“Yes!” I say, earnestly, “To get home, and such!”
“You were walking yesterday, though,” he smirks.
“How d’you know I was... Oh,” I suddenly remember Mr Way making his appearance when I got covered in the contents of Mrs. Jackson’s rubbish bin.
“See you later, Frank,” he chuckles as the bell rings and the class slowly file out of the room.
“Alright Frank, seriously, what’s up with you?” Patrick demands at lunchtime when we sit down underneath one of the large trees situated behind the science block. I look up and he’s peering at me from underneath his grey cap.
“What are you on about, Pat? Nothing’s wrong!”
“You’ve been acting weird since English. C’mon Frankie, you can trust me with anything.”
I sigh heavily, leaning backwards against the tree and closing my eyes. I want to tell Patrick, honestly I do, but everything’s just so complicated, and he would try to help but he just can’t. He’s just a fifteen year old boy, not a councillor or a psychiatrist. And he’s not a policeman, so he can’t stick Mr Way in a jail cell so I never have to see him again. I sigh again, wishing that everything was simpler; wishing that everything didn’t exist at all.
I open my eyes again and Patrick’s still closely observing me, “Frank...?”
“I’m not acting weird,” I insist, “I’m fine.”
Now it’s Pat’s turn to sigh.
“Frank,” he says, and I look down at the grass I’m sat upon. A moment later he grabs my cheek and tilts my face to look him in the eye. “You know you can talk to me... If you ever feel like it. I won’t judge you, and I won’t try and make you tell someone else if you don’t want to. That’s what friends are for, right?”
He drops his hand and smiles comfortingly at me and I manage a weak smile in return.
“Thanks, Patrick,” I nod, “I just... I don’t want to talk about it right now.”
He finally decides to drop the subject and we sit in silence for a while, Patrick with his iPod headphones in, and me gazing up at the fluffy white clouds which drift by in the airway.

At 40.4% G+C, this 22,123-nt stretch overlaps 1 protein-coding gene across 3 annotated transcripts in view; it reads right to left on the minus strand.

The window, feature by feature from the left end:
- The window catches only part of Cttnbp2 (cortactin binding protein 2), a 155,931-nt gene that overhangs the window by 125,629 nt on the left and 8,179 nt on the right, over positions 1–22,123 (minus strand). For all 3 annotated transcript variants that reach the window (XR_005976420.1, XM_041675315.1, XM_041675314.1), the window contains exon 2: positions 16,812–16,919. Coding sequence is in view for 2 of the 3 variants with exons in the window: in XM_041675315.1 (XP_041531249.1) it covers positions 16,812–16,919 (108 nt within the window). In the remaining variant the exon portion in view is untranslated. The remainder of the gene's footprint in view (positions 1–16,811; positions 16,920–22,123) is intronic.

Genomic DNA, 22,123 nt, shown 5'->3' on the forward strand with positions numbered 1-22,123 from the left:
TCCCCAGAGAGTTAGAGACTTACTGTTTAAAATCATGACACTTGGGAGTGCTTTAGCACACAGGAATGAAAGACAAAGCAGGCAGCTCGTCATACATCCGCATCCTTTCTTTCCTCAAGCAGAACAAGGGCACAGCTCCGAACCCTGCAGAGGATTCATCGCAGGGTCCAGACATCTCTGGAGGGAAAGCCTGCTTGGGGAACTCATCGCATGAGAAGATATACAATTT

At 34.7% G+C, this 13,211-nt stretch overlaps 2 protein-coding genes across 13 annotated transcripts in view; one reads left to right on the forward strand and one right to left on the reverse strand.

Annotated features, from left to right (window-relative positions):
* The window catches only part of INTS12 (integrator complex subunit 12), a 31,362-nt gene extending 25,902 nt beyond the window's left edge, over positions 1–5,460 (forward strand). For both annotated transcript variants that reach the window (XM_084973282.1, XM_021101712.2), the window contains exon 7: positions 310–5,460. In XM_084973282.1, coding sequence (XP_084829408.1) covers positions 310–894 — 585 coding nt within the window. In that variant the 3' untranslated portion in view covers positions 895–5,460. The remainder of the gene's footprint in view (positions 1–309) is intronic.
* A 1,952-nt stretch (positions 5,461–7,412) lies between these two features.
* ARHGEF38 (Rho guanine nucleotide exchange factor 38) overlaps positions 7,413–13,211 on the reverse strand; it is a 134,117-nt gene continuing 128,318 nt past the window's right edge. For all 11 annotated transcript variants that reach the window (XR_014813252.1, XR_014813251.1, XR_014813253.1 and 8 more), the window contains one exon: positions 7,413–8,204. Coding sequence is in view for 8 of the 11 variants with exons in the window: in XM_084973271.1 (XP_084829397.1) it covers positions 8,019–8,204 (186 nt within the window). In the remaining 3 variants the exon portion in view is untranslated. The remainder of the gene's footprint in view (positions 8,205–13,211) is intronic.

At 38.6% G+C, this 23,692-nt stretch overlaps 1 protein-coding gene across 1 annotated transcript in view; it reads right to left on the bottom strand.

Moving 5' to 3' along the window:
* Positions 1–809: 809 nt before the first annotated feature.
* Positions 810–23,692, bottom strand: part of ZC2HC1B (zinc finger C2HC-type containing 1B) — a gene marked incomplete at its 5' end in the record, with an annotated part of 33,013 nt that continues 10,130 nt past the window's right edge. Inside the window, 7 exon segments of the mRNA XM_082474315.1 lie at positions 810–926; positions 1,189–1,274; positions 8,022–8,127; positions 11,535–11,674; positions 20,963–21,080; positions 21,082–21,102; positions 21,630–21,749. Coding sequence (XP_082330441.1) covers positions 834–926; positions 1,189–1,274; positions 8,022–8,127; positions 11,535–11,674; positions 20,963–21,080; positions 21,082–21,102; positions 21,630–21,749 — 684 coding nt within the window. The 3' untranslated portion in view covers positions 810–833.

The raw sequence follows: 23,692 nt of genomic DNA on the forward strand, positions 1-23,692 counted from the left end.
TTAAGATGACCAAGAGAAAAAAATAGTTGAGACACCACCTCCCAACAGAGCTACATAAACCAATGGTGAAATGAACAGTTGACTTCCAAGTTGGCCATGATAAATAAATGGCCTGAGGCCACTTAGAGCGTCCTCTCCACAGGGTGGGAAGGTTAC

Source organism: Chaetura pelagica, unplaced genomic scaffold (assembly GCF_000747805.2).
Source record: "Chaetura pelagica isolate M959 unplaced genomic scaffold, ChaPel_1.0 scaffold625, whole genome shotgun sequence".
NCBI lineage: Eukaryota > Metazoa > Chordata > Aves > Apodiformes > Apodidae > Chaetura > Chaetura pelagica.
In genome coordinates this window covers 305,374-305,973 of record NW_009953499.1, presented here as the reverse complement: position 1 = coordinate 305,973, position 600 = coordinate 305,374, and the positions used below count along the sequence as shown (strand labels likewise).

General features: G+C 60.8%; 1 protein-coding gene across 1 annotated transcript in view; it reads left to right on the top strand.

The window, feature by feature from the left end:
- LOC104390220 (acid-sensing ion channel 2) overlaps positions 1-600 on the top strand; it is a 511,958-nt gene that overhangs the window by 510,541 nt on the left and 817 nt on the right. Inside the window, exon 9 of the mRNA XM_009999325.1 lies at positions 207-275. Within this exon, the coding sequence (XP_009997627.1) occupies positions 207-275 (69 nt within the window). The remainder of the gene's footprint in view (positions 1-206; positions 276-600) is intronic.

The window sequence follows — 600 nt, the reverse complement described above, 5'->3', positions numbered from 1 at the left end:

I take as long as possible to drag my feet across the school to the English corridor at the end of the day, not looking forward to seeing Mr Way one bit. No doubt today will be a repeat of yesterday, and that is something I’d rather avoid. When I finally reach his door I stand for a minute or so, trying to convince myself that it’ll all be fine.
When I finally get the courage to open the door, Mr Way’s sitting on his desk, looking through a pile of papers. When the door creaks he looks up, and he smiles when he sees me.
“Hi Frank, you okay today?”
I look down at my feet, my cheeks pinkening slightly as I remember my outburst from last night, and simply mumble an, “Yeah, I'm okay,” in reply.
“Right, Frank,” he says, “I don’t need any help with tidying up today.”
I look up at him, and he’s looking at me closely. I swallow.
“Then, uhh, why am I here?”
“Shut the door, please,” he says, and I stare at him, shocked. Surely he’s not going to try anything, not after I called him out as a rapist yesterday evening?
He obviously notices my alarm though, and says, “Don’t worry, I won’t touch you. I’ll even sit behind my desk if it makes you feel better. I just want to talk to you, Frank.”
Oh god, this can’t be good.
I close the door and make my way over to the teacher’s desk, my converse squeaking with every step I take.
“Sit down,” he says, waving his hand at one of the grey plastic chairs sitting behind the desk closest to his and I sit, watching him closely, ready to make a run for it if he tries anything at all.
“So, Frank,” he begins, “Are you ready to talk about what happened yesterday?”
I try to work out what part of ‘yesterday’ he’s talking about; the part where he tried to feel me up, the part where I was covered in mouldy banana, or the part where he invaded my mom’s living room and announced that he’d kissed a student before; but my mind comes up blank, so I just sit there quietly.
“Who tipped the litter all over you?” he presses.
“No one,” I mumble, looking down at my lap.
“You mean to tell me you poured the contents of a trash can all over yourself? Is that it?”
“Then it must have been someone! Frank, please, I want to help you!”
“I don’t need any help,” I answer listlessly.
“Frank, believe me, when I was at school I got picked on too. Every day I would get beaten, or dumped down a toilet or inside a bin, and the comments, Frank, the things people said about me... It ate away at me slowly, until I wanted revenge so badly...”
I don’t say anything, mainly because I’m not sure if Mr Way wants to be interrupted right now or not. His eyes are vacant, clouded and full of hurt and anger; much unlike the shiny, sadistic orbs I’d gotten used to. He looks almost broken, full of the rage and pain that comes with years of bullying and being outcast. They almost remind me of... Me.
“... but then I told someone, Frank. I spoke to someone about it. I spoke about everything that had happened to me, right from the beginning, and it got better after that.”
He looks at me expectantly, but I still say nothing. I don’t exactly know how to respond to that, so I chew on one of my bitten down fingernails quietly.
“You know I’m always here, don’t you? If you feel like talking about anything, anything at all, just come and see me, okay?”
I nod, and he smiles.